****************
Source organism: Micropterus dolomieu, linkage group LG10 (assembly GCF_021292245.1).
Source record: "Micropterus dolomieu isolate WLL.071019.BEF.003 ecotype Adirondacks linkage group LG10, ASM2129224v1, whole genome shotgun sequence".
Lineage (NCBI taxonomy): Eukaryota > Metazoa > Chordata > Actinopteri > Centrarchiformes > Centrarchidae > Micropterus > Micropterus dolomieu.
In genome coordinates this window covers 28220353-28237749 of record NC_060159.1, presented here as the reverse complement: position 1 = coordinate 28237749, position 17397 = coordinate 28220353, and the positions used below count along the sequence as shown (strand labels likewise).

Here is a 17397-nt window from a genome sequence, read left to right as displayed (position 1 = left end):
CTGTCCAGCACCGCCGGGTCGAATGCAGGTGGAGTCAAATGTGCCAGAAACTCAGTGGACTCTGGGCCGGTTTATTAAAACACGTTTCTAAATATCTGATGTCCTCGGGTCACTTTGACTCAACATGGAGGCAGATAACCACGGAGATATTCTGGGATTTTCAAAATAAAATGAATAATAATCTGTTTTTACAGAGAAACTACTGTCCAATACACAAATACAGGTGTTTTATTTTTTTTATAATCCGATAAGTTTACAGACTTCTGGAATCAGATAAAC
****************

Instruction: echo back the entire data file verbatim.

Source organism: Micropterus dolomieu, linkage group LG10 (assembly GCF_021292245.1).
Source record: "Micropterus dolomieu isolate WLL.071019.BEF.003 ecotype Adirondacks linkage group LG10, ASM2129224v1, whole genome shotgun sequence".
Lineage (NCBI taxonomy): Eukaryota > Metazoa > Chordata > Actinopteri > Centrarchiformes > Centrarchidae > Micropterus > Micropterus dolomieu.
In genome coordinates this window covers 28220353-28237749 of record NC_060159.1, presented here as the reverse complement: position 1 = coordinate 28237749, position 17397 = coordinate 28220353, and the positions used below count along the sequence as shown (strand labels likewise).

Here is a 17397-nt window from a genome sequence, read left to right as displayed (position 1 = left end):
CTGTCCAGCACCGCCGGGTCGAATGCAGGTGGAGTCAAATGTGCCAGAAACTCAGTGGACTCTGGGCCGGTTTATTAAAACACGTTTCTAAATATCTGATGTCCTCGGGTCACTTTGACTCAACATGGAGGCAGATAACCACGGAGATATTCTGGGATTTTCAAAATAAAATGAATAATAATCTGTTTTTACAGAGAAACTACTGTCCAATACACAAATACAGGTGTTTTATTTTTTTTATAATCCGATAAGTTTACAGACTTCTGGAATCAGATAAAC